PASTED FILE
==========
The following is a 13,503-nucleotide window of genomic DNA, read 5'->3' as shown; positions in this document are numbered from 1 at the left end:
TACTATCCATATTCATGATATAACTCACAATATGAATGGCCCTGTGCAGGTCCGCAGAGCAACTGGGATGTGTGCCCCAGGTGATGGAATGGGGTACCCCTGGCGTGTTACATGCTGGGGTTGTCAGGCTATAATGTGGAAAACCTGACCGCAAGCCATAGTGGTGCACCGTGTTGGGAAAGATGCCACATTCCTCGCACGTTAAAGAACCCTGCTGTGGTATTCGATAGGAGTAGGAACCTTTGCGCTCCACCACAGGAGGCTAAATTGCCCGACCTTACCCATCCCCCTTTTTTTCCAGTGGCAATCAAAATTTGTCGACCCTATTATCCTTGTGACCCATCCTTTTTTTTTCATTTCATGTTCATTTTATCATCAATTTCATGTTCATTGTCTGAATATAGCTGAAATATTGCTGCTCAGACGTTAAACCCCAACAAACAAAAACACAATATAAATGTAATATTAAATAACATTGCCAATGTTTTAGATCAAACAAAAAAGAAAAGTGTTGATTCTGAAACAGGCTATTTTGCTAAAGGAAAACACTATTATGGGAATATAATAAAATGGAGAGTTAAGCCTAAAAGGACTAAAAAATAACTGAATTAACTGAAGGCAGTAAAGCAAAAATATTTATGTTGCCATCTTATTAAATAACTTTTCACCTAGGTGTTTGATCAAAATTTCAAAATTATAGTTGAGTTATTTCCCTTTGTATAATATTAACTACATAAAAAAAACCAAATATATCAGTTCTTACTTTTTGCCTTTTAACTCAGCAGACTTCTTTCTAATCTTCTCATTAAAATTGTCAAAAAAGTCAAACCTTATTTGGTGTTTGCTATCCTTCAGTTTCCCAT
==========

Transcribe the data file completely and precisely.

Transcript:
The following is a 13,503-nucleotide window of genomic DNA, read 5'->3' as shown; positions in this document are numbered from 1 at the left end:
TACTATCCATATTCATGATATAACTCACAATATGAATGGCCCTGTGCAGGTCCGCAGAGCAACTGGGATGTGTGCCCCAGGTGATGGAATGGGGTACCCCTGGCGTGTTACATGCTGGGGTTGTCAGGCTATAATGTGGAAAACCTGACCGCAAGCCATAGTGGTGCACCGTGTTGGGAAAGATGCCACATTCCTCGCACGTTAAAGAACCCTGCTGTGGTATTCGATAGGAGTAGGAACCTTTGCGCTCCACCACAGGAGGCTAAATTGCCCGACCTTACCCATCCCCCTTTTTTTCCAGTGGCAATCAAAATTTGTCGACCCTATTATCCTTGTGACCCATCCTTTTTTTTTCATTTCATGTTCATTTTATCATCAATTTCATGTTCATTGTCTGAATATAGCTGAAATATTGCTGCTCAGACGTTAAACCCCAACAAACAAAAACACAATATAAATGTAATATTAAATAACATTGCCAATGTTTTAGATCAAACAAAAAAGAAAAGTGTTGATTCTGAAACAGGCTATTTTGCTAAAGGAAAACACTATTATGGGAATATAATAAAATGGAGAGTTAAGCCTAAAAGGACTAAAAAATAACTGAATTAACTGAAGGCAGTAAAGCAAAAATATTTATGTTGCCATCTTATTAAATAACTTTTCACCTAGGTGTTTGATCAAAATTTCAAAATTATAGTTGAGTTATTTCCCTTTGTATAATATTAACTACATAAAAAAAACCAAATATATCAGTTCTTACTTTTTGCCTTTTAACTCAGCAGACTTCTTTCTAATCTTCTCATTAAAATTGTCAAAAAAGTCAAACCTTATTTGGTGTTTGCTATCCTTCAGTTTCCCAT